Examine Stephen’s relationship to Catholicism as it develops throughout the novel. Use this as a way to comment on his attitude to authority more generally.
I. Thesis Statement: Stephen’s developing ethic of individualism requires him to reject the authority of the Catholic church. We can measure the progress of his artistic and individual development in part by an examination of the changes in his attitude to the priests in the novel.
II. When he was a child, the Jesuit priests at Clongowes represented absolute authority for Stephen.
A. His general attitude toward the priests.
B. The pandying incident with Father Dolan, and the “resolution” of this conflict by Father Conmee.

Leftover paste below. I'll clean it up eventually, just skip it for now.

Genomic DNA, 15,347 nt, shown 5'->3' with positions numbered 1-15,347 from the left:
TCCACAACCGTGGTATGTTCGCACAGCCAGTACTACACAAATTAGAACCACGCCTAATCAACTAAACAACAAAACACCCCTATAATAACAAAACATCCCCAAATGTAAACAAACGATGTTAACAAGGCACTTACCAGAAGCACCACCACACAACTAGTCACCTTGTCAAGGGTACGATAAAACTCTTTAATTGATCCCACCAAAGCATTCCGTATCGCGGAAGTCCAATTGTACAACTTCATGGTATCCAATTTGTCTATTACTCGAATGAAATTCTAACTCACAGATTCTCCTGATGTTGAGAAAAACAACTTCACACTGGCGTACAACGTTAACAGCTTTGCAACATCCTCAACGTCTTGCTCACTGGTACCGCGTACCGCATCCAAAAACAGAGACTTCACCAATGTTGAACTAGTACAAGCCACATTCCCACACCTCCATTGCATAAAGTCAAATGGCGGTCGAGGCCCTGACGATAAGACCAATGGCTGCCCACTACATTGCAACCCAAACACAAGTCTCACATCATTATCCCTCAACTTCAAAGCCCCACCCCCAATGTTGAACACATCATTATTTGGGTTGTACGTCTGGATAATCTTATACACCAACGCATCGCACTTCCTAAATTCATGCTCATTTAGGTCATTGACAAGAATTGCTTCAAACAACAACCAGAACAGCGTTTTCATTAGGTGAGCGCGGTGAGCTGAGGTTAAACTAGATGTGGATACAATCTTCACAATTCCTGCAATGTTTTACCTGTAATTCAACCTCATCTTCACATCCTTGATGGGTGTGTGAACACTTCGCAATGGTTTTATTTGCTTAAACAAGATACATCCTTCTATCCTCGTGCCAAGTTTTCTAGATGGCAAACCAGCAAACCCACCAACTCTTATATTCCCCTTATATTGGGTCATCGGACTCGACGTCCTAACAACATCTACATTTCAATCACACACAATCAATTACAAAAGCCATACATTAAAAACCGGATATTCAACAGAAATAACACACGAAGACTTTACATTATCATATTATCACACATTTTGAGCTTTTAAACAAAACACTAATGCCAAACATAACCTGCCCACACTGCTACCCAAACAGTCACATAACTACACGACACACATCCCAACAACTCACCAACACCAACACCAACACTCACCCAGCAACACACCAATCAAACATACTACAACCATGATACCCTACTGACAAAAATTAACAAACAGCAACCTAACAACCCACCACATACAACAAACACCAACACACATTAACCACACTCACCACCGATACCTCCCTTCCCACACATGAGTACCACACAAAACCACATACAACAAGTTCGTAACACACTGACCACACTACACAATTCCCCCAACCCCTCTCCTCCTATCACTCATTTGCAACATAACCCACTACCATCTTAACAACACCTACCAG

III. His religious awakening at the retreat.
A. The priest’s voice speaks “directly to his soul,” evidence of the authority Stephen grants him.
IV. His changing attitude toward the Jesuits as he gets older.
A. Chapter Four: the director’s offer; Stephen’s attraction to and rejection of the priesthood.
V. Stephen’s attitude toward Catholicism as the novel ends.
A. His conversation with the dean of studies.
B. His conversation with Cranly.
Examine the novel’s various “climaxes.” In what ways does the narrator tend to treat Stephen’s triumphs ironically, suggesting that he is perhaps deluded?
I.Thesis Statement: The narrative works according to a pattern whereby the climactic ending of each chapter is significantly deflated by the down-to-earth,...
(The entire section is 675 words.)